Debating on Attending

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Debating on Attending

Postby mfirth » Fri Jun 17, 2016 11:28 am

Hello All,

I am moving to Eugene, Oregon in August and came across Cycle Oregon and the week long race randomly, but instantly became very interested in it. I just had a few questions/looking for advice and hoped you could help.

First off, anyone know when the registration ends, or if it is close to being full? I noticed in past years it has filled up so I was surprised to see it was still open at this point.

I am 26, and while very comfortable with being around and hanging out with people older than me, I was interested in the average age of those riding?

I haven't been riding too much this year so I am a bit worried about getting in shape for the race. I don't have a ton of cycling experience besides training for the ironman I did a few years back (cyling is my worst part of the 3). If I started training a decent amount soon I should be ok in just under 3 months, right? I guess just looking for recommendations and past experiences with training for the week long ride.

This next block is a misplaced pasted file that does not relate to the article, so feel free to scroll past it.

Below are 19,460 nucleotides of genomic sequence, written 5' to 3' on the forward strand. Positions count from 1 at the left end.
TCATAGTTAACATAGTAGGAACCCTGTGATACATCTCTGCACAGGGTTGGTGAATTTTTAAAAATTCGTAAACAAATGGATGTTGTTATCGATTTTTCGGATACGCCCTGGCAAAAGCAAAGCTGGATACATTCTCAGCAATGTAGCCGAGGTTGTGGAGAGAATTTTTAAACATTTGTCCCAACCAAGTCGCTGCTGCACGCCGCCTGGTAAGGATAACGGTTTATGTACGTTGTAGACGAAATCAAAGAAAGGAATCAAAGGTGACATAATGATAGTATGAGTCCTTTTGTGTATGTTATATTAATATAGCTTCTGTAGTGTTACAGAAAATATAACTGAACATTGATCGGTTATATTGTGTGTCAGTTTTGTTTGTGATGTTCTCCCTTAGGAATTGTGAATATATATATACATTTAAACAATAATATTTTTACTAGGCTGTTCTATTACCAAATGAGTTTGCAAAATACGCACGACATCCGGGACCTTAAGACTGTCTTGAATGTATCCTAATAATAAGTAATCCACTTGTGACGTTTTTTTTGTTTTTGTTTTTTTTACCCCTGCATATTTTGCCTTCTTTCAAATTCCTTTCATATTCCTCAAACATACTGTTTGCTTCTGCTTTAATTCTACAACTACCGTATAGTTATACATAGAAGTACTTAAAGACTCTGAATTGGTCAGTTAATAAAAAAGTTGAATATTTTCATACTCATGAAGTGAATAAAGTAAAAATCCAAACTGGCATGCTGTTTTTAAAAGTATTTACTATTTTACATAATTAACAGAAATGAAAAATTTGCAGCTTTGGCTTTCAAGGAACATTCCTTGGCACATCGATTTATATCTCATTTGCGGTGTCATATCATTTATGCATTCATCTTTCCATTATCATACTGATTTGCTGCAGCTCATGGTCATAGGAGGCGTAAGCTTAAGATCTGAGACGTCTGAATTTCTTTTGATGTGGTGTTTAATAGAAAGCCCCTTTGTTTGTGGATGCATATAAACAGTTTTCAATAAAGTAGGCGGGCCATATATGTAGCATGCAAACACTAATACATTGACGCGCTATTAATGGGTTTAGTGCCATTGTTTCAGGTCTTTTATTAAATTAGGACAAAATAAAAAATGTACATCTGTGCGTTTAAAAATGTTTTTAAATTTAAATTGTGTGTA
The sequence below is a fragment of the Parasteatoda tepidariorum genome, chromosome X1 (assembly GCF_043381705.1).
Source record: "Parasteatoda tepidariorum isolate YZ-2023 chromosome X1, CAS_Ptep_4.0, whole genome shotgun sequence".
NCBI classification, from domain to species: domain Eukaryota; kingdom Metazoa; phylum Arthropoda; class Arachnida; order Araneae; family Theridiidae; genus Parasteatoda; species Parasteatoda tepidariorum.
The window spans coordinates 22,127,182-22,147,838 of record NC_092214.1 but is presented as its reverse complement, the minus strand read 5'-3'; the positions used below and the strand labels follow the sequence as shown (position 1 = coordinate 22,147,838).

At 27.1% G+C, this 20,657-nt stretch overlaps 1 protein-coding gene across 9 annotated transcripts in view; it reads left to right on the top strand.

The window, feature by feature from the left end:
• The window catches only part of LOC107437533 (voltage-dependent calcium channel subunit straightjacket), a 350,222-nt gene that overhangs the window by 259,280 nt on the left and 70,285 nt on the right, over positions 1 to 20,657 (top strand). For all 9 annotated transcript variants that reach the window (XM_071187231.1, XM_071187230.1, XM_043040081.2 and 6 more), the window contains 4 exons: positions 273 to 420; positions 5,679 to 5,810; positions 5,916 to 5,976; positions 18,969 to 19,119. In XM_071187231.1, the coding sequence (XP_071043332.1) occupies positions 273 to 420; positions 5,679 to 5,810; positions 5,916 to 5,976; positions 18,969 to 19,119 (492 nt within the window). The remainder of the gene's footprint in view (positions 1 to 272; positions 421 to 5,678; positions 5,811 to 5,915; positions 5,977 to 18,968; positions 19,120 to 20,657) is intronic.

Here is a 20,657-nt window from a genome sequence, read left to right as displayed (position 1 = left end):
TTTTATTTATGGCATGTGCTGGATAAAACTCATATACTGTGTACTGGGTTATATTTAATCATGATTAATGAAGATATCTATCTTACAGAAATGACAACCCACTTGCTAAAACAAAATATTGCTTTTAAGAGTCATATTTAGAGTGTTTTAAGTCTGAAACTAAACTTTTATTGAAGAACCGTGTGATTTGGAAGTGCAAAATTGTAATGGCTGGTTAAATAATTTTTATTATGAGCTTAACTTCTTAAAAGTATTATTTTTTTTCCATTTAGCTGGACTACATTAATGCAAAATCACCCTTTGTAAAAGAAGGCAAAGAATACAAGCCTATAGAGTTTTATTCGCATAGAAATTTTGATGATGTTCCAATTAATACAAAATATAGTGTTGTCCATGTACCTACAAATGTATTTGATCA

In the mornings is it like a mass start or more of a 'get on the road when you want' type of deal? I guess if you want to get done earlier and relax at that days end point you could leave early, but is there a need to rush things?

I guess that is all I have for now. I am on the fence right now, but maybe a few of you can convince me to jump all the way over.
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Re: Debating on Attending

Postby tedder42 » Fri Jun 17, 2016 4:48 pm

Not a race. Not even fondo style.

I don't know how full it is. It typically sells out.

You should be comfortable riding 60 miles on back-to-back days, and should have at least done a few rides with climbs over 4000 feet.

Some of us are young.

Eugene? Ride the Blackberry bRamble. It's a nice ride.
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Re: Debating on Attending

Postby mytrot » Fri Jun 17, 2016 8:39 pm

Don't recall when they close registration but it does close even if it does not fill up so don't wait too long. It did not sell out last year and I suspect it may not this year.

There is time to train. A lot depends on how fast you want to ride. I have had two back surgeries since CO last year and haven't ridden since then. Last one was 4 weeks ago. I hope to start training in about 2 weeks and still hope to be there. Just a lot slower than my previous years. And I'm twice your age!

Speaking of age, you won't be alone but the average age runs around 50. But really cool old people!!